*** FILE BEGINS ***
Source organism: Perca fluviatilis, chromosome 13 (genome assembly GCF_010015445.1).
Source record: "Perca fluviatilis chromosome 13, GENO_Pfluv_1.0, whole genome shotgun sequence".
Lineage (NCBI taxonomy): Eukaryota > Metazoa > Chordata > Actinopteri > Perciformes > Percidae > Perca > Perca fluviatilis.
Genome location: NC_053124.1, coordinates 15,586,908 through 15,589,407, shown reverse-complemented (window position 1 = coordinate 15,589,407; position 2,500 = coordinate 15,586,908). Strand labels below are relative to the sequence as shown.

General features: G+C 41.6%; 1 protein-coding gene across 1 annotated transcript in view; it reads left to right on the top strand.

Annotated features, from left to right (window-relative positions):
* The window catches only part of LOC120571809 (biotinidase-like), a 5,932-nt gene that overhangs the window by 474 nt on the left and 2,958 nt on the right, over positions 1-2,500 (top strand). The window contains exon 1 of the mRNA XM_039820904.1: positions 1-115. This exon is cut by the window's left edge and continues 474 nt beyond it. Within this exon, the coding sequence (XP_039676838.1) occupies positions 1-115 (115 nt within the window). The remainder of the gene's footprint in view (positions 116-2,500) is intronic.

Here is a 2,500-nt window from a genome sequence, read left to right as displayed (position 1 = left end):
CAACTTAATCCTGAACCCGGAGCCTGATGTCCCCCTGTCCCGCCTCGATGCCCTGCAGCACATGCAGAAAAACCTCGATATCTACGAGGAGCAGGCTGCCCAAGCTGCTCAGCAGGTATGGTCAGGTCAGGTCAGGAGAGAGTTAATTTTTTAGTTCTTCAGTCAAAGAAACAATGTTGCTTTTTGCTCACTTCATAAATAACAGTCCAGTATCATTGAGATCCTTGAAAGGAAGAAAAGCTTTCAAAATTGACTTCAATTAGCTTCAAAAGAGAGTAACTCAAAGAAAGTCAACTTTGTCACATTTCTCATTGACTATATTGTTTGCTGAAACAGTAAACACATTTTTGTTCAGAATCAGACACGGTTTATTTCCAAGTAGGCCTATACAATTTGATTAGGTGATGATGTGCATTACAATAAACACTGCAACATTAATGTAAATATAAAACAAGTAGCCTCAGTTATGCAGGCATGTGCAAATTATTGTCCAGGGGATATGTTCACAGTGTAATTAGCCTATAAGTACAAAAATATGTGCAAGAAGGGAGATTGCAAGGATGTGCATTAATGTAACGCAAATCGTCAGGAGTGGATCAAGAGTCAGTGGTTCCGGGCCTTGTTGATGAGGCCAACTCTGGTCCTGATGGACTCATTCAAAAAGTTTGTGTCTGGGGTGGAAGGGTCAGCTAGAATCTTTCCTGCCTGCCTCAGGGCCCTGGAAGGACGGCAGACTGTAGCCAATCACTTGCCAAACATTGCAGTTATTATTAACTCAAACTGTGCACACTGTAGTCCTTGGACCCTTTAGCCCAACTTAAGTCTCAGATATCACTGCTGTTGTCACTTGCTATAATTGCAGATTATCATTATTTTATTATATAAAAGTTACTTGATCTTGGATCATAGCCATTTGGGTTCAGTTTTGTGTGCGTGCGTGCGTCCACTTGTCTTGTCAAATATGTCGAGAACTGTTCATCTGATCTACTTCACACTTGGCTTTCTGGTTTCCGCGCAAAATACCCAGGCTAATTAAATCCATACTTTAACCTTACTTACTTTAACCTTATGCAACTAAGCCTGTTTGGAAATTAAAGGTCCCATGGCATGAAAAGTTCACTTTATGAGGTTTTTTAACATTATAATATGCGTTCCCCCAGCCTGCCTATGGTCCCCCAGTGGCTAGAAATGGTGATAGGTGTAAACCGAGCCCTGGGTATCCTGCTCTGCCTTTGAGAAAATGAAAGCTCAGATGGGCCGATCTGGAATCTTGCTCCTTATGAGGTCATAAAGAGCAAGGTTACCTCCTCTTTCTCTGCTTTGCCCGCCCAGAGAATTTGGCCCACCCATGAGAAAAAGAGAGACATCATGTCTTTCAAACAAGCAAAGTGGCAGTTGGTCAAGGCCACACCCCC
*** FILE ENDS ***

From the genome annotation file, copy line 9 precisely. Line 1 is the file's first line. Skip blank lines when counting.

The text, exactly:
CAACTTAATCCTGAACCCGGAGCCTGATGTCCCCCTGTCCCGCCTCGATGCCCTGCAGCACATGCAGAAAAACCTCGATATCTACGAGGAGCAGGCTGCCCAAGCTGCTCAGCAGGTATGGTCAGGTCAGGTCAGGAGAGAGTTAATTTTTTAGTTCTTCAGTCAAAGAAACAATGTTGCTTTTTGCTCACTTCATAAATAACAGTCCAGTATCATTGAGATCCTTGAAAGGAAGAAAAGCTTTCAAAATTGACTTCAATTAGCTTCAAAAGAGAGTAACTCAAAGAAAGTCAACTTTGTCACATTTCTCATTGACTATATTGTTTGCTGAAACAGTAAACACATTTTTGTTCAGAATCAGACACGGTTTATTTCCAAGTAGGCCTATACAATTTGATTAGGTGATGATGTGCATTACAATAAACACTGCAACATTAATGTAAATATAAAACAAGTAGCCTCAGTTATGCAGGCATGTGCAAATTATTGTCCAGGGGATATGTTCACAGTGTAATTAGCCTATAAGTACAAAAATATGTGCAAGAAGGGAGATTGCAAGGATGTGCATTAATGTAACGCAAATCGTCAGGAGTGGATCAAGAGTCAGTGGTTCCGGGCCTTGTTGATGAGGCCAACTCTGGTCCTGATGGACTCATTCAAAAAGTTTGTGTCTGGGGTGGAAGGGTCAGCTAGAATCTTTCCTGCCTGCCTCAGGGCCCTGGAAGGACGGCAGACTGTAGCCAATCACTTGCCAAACATTGCAGTTATTATTAACTCAAACTGTGCACACTGTAGTCCTTGGACCCTTTAGCCCAACTTAAGTCTCAGATATCACTGCTGTTGTCACTTGCTATAATTGCAGATTATCATTATTTTATTATATAAAAGTTACTTGATCTTGGATCATAGCCATTTGGGTTCAGTTTTGTGTGCGTGCGTGCGTCCACTTGTCTTGTCAAATATGTCGAGAACTGTTCATCTGATCTACTTCACACTTGGCTTTCTGGTTTCCGCGCAAAATACCCAGGCTAATTAAATCCATACTTTAACCTTACTTACTTTAACCTTATGCAACTAAGCCTGTTTGGAAATTAAAGGTCCCATGGCATGAAAAGTTCACTTTATGAGGTTTTTTAACATTATAATATGCGTTCCCCCAGCCTGCCTATGGTCCCCCAGTGGCTAGAAATGGTGATAGGTGTAAACCGAGCCCTGGGTATCCTGCTCTGCCTTTGAGAAAATGAAAGCTCAGATGGGCCGATCTGGAATCTTGCTCCTTATGAGGTCATAAAGAGCAAGGTTACCTCCTCTTTCTCTGCTTTGCCCGCCCAGAGAATTTGGCCCACCCATGAGAAAAAGAGAGACATCATGTCTTTCAAACAAGCAAAGTGGCAGTTGGTCAAGGCCACACCCCC